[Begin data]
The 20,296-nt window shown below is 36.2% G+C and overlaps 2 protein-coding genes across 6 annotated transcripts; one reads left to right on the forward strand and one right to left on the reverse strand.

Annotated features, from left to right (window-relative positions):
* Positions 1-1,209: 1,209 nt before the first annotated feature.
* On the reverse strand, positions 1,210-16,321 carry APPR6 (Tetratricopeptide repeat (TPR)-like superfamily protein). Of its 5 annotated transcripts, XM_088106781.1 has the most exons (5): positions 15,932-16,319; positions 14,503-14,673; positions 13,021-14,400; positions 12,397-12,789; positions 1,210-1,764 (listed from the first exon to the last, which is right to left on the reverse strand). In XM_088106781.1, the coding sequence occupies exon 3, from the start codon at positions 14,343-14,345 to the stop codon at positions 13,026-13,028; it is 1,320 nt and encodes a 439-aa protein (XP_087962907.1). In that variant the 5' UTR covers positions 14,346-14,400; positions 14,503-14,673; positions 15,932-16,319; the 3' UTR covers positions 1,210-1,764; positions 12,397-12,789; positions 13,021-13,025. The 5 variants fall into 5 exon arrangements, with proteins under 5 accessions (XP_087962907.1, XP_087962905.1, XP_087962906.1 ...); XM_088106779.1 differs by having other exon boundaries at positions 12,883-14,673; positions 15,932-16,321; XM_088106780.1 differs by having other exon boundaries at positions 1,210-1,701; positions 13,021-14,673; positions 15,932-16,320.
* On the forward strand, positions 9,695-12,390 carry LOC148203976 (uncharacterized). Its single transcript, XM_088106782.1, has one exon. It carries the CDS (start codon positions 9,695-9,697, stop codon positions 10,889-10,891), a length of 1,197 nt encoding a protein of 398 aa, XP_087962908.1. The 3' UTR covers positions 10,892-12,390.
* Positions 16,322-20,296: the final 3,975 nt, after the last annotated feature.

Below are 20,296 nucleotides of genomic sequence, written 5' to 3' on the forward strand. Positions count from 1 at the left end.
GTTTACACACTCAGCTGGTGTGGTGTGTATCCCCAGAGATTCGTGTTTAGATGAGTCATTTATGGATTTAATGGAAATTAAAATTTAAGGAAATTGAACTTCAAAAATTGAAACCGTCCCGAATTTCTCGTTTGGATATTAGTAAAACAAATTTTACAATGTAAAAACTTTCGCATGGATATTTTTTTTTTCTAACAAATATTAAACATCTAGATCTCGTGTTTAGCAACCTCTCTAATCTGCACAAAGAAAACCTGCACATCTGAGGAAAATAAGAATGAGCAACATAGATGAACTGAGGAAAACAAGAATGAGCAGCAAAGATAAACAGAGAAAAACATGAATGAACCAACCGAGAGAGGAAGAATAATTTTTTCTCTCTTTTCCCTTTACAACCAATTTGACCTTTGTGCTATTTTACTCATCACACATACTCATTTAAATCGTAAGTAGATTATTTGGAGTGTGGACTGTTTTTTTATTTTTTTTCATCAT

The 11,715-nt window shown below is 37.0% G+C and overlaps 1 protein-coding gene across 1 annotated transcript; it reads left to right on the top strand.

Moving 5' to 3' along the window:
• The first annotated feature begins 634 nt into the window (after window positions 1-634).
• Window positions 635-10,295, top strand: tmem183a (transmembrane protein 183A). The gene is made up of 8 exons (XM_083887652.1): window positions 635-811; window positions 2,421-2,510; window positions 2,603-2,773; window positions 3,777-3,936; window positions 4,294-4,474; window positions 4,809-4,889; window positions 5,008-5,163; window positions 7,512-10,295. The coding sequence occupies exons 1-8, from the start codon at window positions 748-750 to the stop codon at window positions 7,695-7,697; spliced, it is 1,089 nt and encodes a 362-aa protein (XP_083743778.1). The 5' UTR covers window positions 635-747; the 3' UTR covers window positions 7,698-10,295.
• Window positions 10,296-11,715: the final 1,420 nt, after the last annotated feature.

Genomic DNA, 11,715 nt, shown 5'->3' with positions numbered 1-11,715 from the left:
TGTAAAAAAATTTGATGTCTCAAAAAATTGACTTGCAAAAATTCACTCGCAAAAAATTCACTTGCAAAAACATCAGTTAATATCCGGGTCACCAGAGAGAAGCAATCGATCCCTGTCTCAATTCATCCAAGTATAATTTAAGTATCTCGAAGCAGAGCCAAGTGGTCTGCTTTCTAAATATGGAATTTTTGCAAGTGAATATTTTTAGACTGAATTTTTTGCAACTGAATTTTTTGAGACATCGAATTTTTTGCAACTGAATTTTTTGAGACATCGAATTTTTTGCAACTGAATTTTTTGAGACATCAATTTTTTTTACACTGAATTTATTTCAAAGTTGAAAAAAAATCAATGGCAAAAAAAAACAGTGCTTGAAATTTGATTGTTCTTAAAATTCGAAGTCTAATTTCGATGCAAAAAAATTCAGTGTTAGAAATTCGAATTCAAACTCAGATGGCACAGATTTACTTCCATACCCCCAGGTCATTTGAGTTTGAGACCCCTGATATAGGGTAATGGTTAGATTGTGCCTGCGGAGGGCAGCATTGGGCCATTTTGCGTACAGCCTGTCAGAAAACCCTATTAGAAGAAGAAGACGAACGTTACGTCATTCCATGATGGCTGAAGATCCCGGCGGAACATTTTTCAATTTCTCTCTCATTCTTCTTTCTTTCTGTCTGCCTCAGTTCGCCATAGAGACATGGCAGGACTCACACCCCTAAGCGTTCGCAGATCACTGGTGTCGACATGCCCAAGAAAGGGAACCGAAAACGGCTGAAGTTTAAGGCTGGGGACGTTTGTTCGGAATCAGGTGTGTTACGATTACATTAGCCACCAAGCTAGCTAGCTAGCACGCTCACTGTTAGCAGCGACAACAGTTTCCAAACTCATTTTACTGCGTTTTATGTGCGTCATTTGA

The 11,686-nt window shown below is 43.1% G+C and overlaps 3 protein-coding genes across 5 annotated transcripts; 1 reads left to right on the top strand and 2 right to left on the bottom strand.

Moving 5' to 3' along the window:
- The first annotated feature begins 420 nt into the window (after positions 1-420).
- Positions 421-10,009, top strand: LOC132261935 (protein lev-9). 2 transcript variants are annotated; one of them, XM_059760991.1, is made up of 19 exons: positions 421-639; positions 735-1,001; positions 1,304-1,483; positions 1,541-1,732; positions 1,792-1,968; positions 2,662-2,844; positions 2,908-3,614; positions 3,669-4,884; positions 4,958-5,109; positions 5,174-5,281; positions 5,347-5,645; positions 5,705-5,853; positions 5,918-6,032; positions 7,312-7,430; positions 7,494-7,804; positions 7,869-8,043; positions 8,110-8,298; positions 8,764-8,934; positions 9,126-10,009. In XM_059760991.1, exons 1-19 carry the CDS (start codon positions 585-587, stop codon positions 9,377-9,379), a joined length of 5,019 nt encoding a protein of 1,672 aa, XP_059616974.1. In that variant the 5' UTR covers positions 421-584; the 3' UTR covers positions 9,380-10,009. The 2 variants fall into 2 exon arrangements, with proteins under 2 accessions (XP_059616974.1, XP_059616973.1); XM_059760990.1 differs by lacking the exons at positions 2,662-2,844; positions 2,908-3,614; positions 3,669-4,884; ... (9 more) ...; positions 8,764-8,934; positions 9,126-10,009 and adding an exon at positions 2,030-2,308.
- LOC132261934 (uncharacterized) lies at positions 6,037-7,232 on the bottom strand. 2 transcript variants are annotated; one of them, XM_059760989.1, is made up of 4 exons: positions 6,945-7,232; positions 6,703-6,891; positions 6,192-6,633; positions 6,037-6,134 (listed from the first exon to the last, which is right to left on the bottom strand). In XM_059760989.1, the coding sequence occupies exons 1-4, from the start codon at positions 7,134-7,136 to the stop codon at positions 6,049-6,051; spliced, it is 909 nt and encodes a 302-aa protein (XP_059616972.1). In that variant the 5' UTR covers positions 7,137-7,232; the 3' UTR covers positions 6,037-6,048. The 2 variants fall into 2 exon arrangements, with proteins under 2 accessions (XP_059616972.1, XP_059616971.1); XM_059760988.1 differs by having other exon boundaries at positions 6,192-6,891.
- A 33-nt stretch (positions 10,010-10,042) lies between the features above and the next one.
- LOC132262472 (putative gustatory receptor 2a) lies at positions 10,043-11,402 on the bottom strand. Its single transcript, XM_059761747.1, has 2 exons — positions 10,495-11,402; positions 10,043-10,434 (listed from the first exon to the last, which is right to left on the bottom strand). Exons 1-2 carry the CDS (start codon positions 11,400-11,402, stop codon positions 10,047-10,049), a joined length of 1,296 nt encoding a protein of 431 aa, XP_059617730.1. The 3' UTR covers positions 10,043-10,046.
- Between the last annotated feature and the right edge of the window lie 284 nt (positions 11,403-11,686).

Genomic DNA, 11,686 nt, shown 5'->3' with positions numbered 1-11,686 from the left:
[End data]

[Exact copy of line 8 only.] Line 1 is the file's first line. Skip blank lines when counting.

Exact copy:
GTTTACACACTCAGCTGGTGTGGTGTGTATCCCCAGAGATTCGTGTTTAGATGAGTCATTTATGGATTTAATGGAAATTAAAATTTAAGGAAATTGAACTTCAAAAATTGAAACCGTCCCGAATTTCTCGTTTGGATATTAGTAAAACAAATTTTACAATGTAAAAACTTTCGCATGGATATTTTTTTTTTCTAACAAATATTAAACATCTAGATCTCGTGTTTAGCAACCTCTCTAATCTGCACAAAGAAAACCTGCACATCTGAGGAAAATAAGAATGAGCAACATAGATGAACTGAGGAAAACAAGAATGAGCAGCAAAGATAAACAGAGAAAAACATGAATGAACCAACCGAGAGAGGAAGAATAATTTTTTCTCTCTTTTCCCTTTACAACCAATTTGACCTTTGTGCTATTTTACTCATCACACATACTCATTTAAATCGTAAGTAGATTATTTGGAGTGTGGACTGTTTTTTTATTTTTTTTCATCAT